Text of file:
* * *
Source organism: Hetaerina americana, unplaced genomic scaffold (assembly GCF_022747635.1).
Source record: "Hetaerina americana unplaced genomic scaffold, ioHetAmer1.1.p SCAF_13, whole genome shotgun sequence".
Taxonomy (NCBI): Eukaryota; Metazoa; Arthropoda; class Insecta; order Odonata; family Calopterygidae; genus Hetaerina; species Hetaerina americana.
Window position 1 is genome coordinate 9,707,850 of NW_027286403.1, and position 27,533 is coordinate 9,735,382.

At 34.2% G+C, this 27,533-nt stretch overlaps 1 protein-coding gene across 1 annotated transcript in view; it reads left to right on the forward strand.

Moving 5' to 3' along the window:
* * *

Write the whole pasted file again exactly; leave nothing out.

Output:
Source organism: Hetaerina americana, unplaced genomic scaffold (assembly GCF_022747635.1).
Source record: "Hetaerina americana unplaced genomic scaffold, ioHetAmer1.1.p SCAF_13, whole genome shotgun sequence".
Taxonomy (NCBI): Eukaryota; Metazoa; Arthropoda; class Insecta; order Odonata; family Calopterygidae; genus Hetaerina; species Hetaerina americana.
Window position 1 is genome coordinate 9,707,850 of NW_027286403.1, and position 27,533 is coordinate 9,735,382.

At 34.2% G+C, this 27,533-nt stretch overlaps 1 protein-coding gene across 1 annotated transcript in view; it reads left to right on the forward strand.

Moving 5' to 3' along the window: